Fremont in Alameda County, California — The American West (Pacific Coastal)
De Anza Expedition 1775 - 1776
Lt. Colonel Juan Bautista de Anza by decree of Carlos III of Spain led an expedition to this site – The mission being to colonize the San Francisco Bay Area.
In the center of the marker is a circular motif, designed by Doris Birkland Beezley, of a rider superimposed upon a sun-like set of compass points, with the "De Anza Expedition 1775 1776" written above the rider.
Topics and series. This historical marker is listed in these topic lists: Exploration • Settlements & Settlers. In addition, it is included in the Juan Bautista de Anza National Historic Trail series list. A significant historical year for this entry is 1775.
Location. 37° 32.027′ N, 121° 55.173′ W. Marker is in Fremont, California, in Alameda County. Marker can be reached from Mission Boulevard. Marker is located in the garden at the Mission San José. Touch for map. Marker is at or near this postal address: 43300 Mission Boulevard, Fremont CA 94539, United States of America. Touch for directions.
Other nearby markers. At least 8 other markers are within 4 miles of this marker, measured as the crow flies. World War II War Memorial (here, next to this marker); Founding of Mission San Jose (within shouting distance of this marker); Mission San JoséVallejo Homesite (about 300 feet away, measured in a direct line); Washington Hotel (about 400 feet away); Ehrman General Store (about 500 feet away); Leland Stanford Winery (approx. 2.1 miles away); Mormon Pioneers / Mormon Pioneer Adobes (approx. 3.3 miles away). Touch for a list and map of all markers in Fremont.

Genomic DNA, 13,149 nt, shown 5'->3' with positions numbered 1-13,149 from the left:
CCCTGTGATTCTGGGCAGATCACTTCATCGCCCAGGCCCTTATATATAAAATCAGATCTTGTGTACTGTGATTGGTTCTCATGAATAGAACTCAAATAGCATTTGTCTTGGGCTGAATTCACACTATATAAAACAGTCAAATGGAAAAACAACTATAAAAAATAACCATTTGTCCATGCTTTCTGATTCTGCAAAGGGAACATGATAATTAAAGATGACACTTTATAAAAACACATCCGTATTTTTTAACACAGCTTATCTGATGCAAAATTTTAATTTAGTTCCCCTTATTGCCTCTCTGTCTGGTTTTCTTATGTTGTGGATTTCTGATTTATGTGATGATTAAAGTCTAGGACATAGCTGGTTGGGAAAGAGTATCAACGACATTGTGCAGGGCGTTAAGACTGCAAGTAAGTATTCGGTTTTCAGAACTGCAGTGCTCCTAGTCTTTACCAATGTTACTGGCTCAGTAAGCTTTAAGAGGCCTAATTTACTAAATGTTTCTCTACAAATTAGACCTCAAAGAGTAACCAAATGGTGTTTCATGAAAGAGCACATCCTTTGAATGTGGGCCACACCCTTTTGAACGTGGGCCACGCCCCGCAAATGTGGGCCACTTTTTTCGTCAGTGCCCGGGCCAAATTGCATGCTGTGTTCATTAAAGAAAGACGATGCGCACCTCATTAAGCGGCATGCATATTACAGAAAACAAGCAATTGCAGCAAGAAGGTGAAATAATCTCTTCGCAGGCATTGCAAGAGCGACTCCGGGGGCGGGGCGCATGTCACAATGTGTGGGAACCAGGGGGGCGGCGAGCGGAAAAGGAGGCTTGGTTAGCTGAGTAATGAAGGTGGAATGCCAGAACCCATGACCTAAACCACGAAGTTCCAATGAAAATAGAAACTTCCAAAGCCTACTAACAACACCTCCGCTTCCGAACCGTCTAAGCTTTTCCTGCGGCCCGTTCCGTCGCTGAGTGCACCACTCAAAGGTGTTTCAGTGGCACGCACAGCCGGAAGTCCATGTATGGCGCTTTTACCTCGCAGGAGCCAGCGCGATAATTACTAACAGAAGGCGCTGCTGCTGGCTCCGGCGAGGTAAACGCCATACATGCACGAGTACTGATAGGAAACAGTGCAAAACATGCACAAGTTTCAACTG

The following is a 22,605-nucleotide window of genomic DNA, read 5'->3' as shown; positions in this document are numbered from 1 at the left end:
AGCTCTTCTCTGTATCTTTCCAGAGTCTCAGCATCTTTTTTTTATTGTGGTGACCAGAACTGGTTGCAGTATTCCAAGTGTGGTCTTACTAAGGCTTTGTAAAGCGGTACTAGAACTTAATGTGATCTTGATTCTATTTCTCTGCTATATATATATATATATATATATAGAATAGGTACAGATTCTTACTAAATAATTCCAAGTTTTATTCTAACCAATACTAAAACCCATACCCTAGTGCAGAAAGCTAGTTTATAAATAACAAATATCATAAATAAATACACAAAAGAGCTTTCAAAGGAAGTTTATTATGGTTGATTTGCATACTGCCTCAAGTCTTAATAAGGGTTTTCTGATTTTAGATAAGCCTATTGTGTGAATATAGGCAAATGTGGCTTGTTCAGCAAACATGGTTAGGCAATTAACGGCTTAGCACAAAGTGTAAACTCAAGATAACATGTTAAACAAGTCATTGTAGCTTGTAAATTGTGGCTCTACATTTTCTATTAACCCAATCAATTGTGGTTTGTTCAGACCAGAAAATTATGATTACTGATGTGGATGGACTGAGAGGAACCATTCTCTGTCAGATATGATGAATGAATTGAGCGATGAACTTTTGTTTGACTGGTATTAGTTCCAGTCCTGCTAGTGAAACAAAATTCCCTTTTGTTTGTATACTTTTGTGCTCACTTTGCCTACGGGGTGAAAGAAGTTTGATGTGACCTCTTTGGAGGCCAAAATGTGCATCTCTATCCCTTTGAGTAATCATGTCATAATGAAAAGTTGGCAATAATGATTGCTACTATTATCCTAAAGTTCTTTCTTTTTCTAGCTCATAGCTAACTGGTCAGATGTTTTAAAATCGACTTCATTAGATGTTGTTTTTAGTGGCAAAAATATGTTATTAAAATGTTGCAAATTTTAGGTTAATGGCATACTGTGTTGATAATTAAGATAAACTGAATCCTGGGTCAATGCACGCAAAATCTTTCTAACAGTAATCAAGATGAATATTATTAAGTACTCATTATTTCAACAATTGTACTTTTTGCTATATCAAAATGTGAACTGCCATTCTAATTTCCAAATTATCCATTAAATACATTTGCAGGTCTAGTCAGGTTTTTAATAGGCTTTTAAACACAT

Also see . . .
1. A KTEH TV Production of the DeAnza Trail on YouTube. In this video one learns the history and purpose of the De Anza Expedition, the heritage of descendants of expedition members, and current sites along the trail. (Submitted on January 20, 2010.)
2. Juan Bautista de Anza - Blazed the Anza Trail. Juan Bautista de Anza was the first European to establish an overland route from Mexico, through the Sonoran Desert, to the Pacific coast of California. New World Spanish explorers had been seeking such a route through the Desert Southwest for more than two centuries. (Submitted on January 20, 2010.)
Credits. This page was last revised on August 16, 2018. It was originally submitted on January 20, 2010, by Syd Whittle of Mesa, Arizona. This page has been viewed 1,463 times since then and 12 times this year. Photos: 1. submitted on January 20, 2010, by Syd Whittle of Mesa, Arizona. 2. submitted on January 19, 2010, by Syd Whittle of Mesa, Arizona.